Every package in main and non-US/main must comply with the DFSG
(Debian Free Software Guidelines). [...] [and]
must meet all policy requirements presented in this manual.
Every package in contrib and non-US/contrib must comply with the
DFSG. [...] [and] must meet all policy requirements presented in
When in doubt about a copyright, send mail to
debian-legal at lists.debian.org. Be prepared to provide us with the
So, the answer to my question (and yours) appears to be that any
material being considered for inclusion in one of the Debian collections
will be scrutinised for DFSG-freeness by the individual package
maintainer responsible for it, and he alone gets to decide that
question, but is encouraged to seek advice from the membership of
debian-legal if he's in doubt.
Accordingly, I doubt there's such thing as a definitive list of
DFSG-free licences; I have to wonder about the authority of any that are
claimed to exist. (Sorry if that's not the news your were hoping for.)
Disclaimer: I'm speaking for nobody but myself, and might be speaking
through my hat, at that. Caveat lector.
Now, as it happens, I've seen quite a few discussions of licensing on
debian-legal that have, in my view, gone off into lala land, citing
entirely bogus reasoning why sundry non-objectionable licence terms
supposedly make a licence "non-free". Unfortunately, I generally find
out about those discussions only after the fact, when I'm catching up on
my oft-neglected mbox for debian-legal and debian-developer threads.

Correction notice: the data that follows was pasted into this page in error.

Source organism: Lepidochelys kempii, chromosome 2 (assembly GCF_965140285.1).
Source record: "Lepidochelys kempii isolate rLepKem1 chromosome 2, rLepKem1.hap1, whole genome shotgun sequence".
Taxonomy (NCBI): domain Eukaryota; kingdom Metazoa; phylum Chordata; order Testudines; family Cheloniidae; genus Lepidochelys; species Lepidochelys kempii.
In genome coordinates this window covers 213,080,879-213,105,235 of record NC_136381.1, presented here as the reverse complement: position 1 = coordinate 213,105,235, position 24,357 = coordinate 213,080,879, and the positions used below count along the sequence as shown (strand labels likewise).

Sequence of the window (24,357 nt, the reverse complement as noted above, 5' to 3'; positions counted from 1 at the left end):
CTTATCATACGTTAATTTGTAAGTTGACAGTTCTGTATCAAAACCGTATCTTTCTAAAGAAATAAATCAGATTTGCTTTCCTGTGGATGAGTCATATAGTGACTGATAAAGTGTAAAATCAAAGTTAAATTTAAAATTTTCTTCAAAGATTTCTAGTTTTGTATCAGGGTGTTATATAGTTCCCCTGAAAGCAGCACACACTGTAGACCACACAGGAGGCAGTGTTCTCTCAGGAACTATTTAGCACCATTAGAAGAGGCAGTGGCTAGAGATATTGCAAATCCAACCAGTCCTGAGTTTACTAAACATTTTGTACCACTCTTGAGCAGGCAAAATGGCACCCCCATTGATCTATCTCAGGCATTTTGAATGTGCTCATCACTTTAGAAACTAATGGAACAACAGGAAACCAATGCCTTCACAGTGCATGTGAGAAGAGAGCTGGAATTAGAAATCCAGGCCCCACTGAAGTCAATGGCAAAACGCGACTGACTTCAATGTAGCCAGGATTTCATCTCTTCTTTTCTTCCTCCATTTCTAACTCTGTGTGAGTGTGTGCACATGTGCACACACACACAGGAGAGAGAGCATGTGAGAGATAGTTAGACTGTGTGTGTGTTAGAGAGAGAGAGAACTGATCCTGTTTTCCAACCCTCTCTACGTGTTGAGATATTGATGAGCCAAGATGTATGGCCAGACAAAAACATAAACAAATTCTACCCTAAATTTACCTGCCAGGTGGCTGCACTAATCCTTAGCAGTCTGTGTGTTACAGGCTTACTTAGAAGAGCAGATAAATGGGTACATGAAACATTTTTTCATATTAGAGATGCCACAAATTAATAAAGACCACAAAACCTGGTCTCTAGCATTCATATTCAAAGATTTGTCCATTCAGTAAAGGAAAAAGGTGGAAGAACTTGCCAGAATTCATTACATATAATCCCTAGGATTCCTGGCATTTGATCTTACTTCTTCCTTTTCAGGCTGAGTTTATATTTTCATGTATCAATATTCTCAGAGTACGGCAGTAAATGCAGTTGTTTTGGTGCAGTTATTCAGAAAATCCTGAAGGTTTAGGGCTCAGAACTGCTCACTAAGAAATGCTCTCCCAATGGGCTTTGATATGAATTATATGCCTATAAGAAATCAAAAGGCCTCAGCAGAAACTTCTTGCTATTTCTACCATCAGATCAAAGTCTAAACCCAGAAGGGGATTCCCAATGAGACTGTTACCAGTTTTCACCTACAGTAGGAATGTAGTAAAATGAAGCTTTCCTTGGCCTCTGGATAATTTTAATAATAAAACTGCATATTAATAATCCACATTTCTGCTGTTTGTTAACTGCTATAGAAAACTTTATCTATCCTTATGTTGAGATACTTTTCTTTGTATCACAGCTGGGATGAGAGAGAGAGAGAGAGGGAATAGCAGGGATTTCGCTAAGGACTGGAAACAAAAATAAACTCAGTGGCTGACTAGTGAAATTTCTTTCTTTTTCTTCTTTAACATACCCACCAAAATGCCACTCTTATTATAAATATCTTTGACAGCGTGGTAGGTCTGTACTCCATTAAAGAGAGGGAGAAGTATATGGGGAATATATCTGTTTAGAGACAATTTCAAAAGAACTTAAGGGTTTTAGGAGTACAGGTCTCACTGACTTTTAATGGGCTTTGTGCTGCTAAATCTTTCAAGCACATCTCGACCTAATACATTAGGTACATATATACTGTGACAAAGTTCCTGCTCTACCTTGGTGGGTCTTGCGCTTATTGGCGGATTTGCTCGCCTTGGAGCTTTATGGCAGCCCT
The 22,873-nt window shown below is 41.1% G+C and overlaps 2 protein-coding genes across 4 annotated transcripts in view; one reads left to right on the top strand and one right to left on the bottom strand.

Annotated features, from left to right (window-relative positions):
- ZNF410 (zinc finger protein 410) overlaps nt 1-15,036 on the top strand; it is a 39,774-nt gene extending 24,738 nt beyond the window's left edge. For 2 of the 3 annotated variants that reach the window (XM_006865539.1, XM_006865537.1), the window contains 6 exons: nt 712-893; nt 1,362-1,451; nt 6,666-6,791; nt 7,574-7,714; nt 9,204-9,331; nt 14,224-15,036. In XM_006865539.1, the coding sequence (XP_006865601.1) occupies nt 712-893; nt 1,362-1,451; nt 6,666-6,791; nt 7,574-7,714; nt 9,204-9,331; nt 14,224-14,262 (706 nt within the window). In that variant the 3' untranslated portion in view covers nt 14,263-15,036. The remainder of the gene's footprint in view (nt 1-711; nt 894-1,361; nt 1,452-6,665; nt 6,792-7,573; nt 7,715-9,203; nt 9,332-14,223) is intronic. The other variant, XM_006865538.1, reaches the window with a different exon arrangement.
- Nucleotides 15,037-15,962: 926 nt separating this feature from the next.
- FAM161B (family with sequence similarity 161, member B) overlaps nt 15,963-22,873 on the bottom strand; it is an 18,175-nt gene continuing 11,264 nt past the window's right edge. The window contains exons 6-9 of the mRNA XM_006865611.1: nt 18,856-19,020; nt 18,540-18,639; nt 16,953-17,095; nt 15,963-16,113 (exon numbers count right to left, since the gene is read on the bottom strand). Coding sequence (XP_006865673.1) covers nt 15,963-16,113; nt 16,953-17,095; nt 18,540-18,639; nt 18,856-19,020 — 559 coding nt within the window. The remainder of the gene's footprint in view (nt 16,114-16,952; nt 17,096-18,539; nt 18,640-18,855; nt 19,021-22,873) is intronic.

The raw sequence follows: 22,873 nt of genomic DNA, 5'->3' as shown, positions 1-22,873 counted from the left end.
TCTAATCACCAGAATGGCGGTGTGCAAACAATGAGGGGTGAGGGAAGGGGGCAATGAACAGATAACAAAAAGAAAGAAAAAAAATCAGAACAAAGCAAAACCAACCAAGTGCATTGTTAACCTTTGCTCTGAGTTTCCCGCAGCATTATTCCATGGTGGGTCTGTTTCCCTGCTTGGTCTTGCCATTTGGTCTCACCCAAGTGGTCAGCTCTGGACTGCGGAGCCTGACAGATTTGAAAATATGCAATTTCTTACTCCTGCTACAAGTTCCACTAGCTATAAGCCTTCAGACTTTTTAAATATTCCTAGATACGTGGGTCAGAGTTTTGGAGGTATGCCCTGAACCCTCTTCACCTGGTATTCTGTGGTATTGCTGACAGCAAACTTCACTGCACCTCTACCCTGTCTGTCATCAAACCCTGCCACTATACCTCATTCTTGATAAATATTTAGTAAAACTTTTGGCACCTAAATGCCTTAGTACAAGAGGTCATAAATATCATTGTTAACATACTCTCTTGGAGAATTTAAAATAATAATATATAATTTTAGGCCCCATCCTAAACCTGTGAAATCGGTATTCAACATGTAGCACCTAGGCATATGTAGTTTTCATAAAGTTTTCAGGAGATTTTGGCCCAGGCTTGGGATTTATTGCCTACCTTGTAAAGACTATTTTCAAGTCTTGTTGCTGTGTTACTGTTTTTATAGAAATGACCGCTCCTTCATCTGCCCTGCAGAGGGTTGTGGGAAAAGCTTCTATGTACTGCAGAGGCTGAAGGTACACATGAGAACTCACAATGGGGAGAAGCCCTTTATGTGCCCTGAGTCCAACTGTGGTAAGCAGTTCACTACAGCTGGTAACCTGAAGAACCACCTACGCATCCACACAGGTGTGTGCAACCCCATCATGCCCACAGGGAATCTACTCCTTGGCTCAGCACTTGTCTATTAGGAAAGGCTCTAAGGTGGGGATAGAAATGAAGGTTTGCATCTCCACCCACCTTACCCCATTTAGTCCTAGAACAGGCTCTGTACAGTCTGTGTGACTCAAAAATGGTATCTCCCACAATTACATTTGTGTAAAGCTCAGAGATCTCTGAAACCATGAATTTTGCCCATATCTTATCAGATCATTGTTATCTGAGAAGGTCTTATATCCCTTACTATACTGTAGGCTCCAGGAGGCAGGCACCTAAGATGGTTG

Had I seen the cited thread about OPL in a timely fashion, I would have
vigourously dissected some of the critiques directed at it, as either
resting on erroneous assumptions or applying additional criteria neither
included nor (rationally) implied by the DFSG.
Why does this happen? In some cases, it's because the poster misreads
the licence, or is unfamiliar with details of copyright (or trademark)
law. But also, the social nature of debian-legal invites people to find
creative objections to licences: If you have no objection, then you
have no input, so you're motivated to find an objection. Rebutting
objections requires both energy and the willingness to educate people
about how licensing works -- which is a great deal more difficult and
time-consuming than dreaming up the objections in the first place.
In any event, the mere fact that Greg Hankins posted a "summary" of some
net.randoms' ill-conceived opinions, and then a nameless Web admin
pointed to that summary as if it were definitive, fails to make that the
case. Is the Debian package maintainer likely to be swayed by such
posturing? Dunno; ask him.
> I don't think Debian are in any hurry to remove LG, but I think it'd be
> nice to have a statement for them if they do.
Did you think to ask the (basically sole, absent appeal to the Technical
Committee, or a General Resolution) relevant party? Probably not. On
the other hand, you might prefer to let sleeping dogs lie. On the
gripping hand, LG might prefer to adopt a different licence, anyway.
I'm not going to bother dissecting the Hankins summary unless someone
really wants / needs such.